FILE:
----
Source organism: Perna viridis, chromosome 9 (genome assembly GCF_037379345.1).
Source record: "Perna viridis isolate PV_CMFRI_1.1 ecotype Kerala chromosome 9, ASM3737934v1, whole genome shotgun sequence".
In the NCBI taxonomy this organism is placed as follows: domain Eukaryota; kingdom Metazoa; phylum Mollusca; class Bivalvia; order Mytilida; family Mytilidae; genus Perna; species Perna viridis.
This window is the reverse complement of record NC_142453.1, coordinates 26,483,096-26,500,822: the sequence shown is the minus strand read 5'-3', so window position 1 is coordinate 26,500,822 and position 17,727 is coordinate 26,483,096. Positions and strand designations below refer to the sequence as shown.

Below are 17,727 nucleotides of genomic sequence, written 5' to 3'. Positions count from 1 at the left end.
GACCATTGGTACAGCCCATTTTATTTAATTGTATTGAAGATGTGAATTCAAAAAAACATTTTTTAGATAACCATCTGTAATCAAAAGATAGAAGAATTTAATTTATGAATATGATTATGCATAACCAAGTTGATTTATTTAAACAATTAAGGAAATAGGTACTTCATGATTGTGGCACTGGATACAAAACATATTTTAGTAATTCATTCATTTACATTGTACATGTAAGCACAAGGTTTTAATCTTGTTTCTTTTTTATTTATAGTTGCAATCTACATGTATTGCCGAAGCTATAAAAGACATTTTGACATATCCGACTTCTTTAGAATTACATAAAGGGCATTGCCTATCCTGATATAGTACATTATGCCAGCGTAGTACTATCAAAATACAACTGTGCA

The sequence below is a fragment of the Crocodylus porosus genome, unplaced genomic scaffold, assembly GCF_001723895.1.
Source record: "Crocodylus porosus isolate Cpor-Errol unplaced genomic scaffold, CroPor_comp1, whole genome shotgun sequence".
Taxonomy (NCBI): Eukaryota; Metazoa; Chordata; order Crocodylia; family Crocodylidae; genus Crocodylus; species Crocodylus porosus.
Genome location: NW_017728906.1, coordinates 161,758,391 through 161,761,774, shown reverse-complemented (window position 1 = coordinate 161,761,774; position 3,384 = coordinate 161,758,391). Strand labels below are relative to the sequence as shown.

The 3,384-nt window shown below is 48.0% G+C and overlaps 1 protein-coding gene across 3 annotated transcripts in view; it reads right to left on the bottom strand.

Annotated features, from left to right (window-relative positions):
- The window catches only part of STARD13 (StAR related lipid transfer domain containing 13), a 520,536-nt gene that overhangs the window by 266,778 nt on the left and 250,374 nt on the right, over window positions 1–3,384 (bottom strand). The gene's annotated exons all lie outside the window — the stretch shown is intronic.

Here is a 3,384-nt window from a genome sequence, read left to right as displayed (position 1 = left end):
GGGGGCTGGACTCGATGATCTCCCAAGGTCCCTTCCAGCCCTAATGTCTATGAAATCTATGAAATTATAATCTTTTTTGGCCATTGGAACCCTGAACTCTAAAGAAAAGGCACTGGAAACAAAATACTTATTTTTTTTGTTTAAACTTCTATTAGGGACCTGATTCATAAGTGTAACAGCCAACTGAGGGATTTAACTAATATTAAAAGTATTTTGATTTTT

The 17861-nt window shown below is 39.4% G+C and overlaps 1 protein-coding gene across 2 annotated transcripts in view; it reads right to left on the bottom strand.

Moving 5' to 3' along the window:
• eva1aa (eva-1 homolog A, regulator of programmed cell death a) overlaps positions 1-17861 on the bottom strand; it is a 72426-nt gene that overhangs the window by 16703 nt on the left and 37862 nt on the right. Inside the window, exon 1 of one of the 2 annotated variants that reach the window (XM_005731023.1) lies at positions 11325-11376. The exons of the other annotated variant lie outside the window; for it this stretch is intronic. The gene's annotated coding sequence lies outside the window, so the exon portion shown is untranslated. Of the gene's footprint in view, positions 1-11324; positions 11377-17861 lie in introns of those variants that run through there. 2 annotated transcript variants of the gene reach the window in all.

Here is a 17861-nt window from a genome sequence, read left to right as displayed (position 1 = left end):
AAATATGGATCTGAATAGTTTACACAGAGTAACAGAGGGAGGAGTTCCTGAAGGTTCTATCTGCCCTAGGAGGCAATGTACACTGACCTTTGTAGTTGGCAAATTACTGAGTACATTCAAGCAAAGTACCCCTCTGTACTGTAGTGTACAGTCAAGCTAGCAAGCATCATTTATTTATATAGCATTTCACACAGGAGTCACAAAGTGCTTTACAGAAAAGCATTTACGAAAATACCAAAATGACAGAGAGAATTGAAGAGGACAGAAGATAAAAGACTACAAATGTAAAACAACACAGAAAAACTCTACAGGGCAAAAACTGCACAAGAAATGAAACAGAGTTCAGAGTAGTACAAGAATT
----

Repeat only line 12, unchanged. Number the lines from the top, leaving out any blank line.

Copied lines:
Annotated features, from left to right (window-relative positions):